John P. Hausmann

A&S, Music History
Music History 204

"This assignment is based on two fundamental assumptions that have guided our thinking and my selection and presentation of material all semester: that music is fundamentally a social experience, and that there are multiple ways of making meaning from a piece of music."

John Hausmann supplemented his "traditional, end-of-semester cumulative exam" with an alternative final project which asked students to "make connections between musical works that, until now, have been discrete and dissimilar." Students picked 10 pieces/songs they had studied in their Music History in Western Civilization course and answered the following questions: 1) In which unit did we originally study this music? Why? 2) What is another unit that we could have studied this music in? Why?

This assignment is more a learning-tool than actual assessment, since the students need to learn while completing the assignment.

—John Hausmann

Students were also asked to compare and contrast five musical pieces they had studied, using a defining features matrix. Examples of the criteria used in Hausmann’s defining features matrix include: "polyphonic," "string instruments," and "male voices."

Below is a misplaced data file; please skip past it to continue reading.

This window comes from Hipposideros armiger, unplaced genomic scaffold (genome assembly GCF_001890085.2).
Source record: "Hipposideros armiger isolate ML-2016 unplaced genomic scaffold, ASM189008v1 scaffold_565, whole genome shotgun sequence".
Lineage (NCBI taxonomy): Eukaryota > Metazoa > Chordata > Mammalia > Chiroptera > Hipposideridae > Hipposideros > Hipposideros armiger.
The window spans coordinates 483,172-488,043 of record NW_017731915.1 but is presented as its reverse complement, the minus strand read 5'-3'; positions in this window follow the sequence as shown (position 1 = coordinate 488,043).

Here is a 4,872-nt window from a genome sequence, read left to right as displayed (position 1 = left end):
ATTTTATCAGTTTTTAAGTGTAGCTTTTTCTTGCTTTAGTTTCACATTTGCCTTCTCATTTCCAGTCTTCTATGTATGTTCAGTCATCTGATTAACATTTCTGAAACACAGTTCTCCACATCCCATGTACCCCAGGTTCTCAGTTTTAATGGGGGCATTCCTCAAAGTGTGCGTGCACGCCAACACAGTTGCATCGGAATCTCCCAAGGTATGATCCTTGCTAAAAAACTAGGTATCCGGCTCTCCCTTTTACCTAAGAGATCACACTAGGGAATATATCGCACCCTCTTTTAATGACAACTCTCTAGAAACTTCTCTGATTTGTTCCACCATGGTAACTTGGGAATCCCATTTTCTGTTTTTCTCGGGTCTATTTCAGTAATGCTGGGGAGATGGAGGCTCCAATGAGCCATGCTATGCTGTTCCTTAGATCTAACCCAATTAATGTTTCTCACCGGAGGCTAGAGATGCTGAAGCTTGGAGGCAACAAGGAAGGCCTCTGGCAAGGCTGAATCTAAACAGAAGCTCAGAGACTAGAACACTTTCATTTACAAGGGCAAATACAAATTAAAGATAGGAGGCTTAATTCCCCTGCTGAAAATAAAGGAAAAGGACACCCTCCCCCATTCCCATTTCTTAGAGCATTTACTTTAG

Hausmann credits the influence of the PT-FLC on his assignment: "most significantly, the project encourages student learning through reconceptualizations and reapplications of existing knowledge." He points out that he used the Defining Features matrix, a classroom assessment technique, "more [as] a learning tool than actual assessment," adding that he wanted his students to complete the Defining Features matrix "as a final learning opportunity for the semester." He plans to use a similar assignment next semester, and may ask students to create their own Pandora station based on randomly-assigned criteria. Pandora, an Internet radio station, relies on user preferences to generate custom playlists, and most students have used Pandora or a similar online service.

^ Top of Page